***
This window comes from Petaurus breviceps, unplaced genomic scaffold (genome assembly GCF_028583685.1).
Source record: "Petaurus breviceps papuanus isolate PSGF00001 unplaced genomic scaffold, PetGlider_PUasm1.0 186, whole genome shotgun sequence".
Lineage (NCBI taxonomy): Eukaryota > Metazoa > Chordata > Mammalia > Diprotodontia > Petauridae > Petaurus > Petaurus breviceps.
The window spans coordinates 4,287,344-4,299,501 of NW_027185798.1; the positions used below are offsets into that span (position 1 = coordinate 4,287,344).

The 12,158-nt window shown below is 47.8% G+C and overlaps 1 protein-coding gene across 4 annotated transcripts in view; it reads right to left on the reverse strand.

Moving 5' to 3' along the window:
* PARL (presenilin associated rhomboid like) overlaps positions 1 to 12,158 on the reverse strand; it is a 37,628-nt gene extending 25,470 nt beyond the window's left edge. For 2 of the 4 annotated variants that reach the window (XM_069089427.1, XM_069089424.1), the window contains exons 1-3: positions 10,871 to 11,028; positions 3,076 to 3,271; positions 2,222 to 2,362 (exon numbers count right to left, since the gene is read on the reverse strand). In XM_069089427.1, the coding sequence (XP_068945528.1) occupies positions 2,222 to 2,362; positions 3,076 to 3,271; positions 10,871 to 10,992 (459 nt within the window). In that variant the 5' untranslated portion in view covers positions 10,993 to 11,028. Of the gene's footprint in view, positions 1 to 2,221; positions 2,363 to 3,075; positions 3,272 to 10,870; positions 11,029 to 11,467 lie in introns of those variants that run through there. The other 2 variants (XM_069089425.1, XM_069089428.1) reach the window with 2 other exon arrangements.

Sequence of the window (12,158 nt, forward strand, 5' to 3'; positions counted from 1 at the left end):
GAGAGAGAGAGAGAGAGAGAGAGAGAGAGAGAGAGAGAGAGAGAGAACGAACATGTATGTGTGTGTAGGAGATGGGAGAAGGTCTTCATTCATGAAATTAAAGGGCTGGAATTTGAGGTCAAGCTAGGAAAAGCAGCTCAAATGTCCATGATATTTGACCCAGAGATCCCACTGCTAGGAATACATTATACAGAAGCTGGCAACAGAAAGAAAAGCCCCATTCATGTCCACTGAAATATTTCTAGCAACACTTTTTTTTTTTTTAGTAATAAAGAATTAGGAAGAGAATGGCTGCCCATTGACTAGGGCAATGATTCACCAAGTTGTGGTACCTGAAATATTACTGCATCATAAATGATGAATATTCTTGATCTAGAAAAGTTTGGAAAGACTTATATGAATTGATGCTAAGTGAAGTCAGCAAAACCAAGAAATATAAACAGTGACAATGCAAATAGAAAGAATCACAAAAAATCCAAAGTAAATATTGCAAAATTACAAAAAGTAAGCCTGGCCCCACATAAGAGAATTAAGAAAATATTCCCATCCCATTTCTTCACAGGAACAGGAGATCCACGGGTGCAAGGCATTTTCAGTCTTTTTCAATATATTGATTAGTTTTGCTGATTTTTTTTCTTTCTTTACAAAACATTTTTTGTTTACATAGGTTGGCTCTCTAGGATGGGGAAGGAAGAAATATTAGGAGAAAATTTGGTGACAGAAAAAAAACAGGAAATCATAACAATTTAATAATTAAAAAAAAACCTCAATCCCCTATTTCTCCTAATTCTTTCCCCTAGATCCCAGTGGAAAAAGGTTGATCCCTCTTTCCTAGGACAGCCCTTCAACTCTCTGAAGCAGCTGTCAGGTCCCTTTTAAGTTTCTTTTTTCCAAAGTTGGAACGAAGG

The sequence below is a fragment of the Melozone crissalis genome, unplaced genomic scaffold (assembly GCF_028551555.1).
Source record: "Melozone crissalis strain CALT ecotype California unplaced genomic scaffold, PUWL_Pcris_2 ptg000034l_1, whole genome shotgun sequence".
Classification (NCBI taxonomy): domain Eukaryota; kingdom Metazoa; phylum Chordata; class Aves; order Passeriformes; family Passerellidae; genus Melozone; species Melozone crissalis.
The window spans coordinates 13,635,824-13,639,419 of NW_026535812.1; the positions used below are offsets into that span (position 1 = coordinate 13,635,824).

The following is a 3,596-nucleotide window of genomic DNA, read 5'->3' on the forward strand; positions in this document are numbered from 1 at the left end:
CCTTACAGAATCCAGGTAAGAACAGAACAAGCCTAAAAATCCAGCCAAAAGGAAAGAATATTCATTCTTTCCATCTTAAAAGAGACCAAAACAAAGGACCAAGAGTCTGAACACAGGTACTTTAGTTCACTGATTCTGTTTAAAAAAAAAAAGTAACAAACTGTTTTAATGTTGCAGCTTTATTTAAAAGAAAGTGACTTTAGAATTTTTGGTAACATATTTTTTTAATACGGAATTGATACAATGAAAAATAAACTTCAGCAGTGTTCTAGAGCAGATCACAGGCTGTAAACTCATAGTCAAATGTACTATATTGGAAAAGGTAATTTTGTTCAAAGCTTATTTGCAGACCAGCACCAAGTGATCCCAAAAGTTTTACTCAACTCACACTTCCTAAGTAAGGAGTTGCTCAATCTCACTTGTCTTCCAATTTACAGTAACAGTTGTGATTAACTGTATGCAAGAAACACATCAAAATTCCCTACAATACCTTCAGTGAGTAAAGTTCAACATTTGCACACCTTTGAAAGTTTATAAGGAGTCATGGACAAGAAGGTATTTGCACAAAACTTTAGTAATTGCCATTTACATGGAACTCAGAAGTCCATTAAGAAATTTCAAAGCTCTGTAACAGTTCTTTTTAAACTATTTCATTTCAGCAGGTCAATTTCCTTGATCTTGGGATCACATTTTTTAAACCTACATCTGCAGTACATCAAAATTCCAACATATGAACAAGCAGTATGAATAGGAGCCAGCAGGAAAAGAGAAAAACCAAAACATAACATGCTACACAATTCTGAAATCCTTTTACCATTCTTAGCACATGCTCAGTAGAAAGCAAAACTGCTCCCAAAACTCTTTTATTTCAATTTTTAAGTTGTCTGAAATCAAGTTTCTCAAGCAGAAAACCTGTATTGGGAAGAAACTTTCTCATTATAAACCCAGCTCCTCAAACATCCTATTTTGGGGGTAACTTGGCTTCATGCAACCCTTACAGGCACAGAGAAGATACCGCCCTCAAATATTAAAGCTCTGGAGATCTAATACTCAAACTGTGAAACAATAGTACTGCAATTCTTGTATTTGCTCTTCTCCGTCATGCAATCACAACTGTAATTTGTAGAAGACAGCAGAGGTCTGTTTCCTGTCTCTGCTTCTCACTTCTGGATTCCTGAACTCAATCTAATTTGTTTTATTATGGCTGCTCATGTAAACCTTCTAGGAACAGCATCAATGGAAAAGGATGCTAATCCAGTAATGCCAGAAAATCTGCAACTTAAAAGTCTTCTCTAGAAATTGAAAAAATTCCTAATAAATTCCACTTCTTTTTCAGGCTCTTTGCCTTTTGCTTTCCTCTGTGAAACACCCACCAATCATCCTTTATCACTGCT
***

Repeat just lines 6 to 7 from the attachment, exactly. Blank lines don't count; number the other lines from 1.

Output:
Moving 5' to 3' along the window:
* PARL (presenilin associated rhomboid like) overlaps positions 1 to 12,158 on the reverse strand; it is a 37,628-nt gene extending 25,470 nt beyond the window's left edge. For 2 of the 4 annotated variants that reach the window (XM_069089427.1, XM_069089424.1), the window contains exons 1-3: positions 10,871 to 11,028; positions 3,076 to 3,271; positions 2,222 to 2,362 (exon numbers count right to left, since the gene is read on the reverse strand). In XM_069089427.1, the coding sequence (XP_068945528.1) occupies positions 2,222 to 2,362; positions 3,076 to 3,271; positions 10,871 to 10,992 (459 nt within the window). In that variant the 5' untranslated portion in view covers positions 10,993 to 11,028. Of the gene's footprint in view, positions 1 to 2,221; positions 2,363 to 3,075; positions 3,272 to 10,870; positions 11,029 to 11,467 lie in introns of those variants that run through there. The other 2 variants (XM_069089425.1, XM_069089428.1) reach the window with 2 other exon arrangements.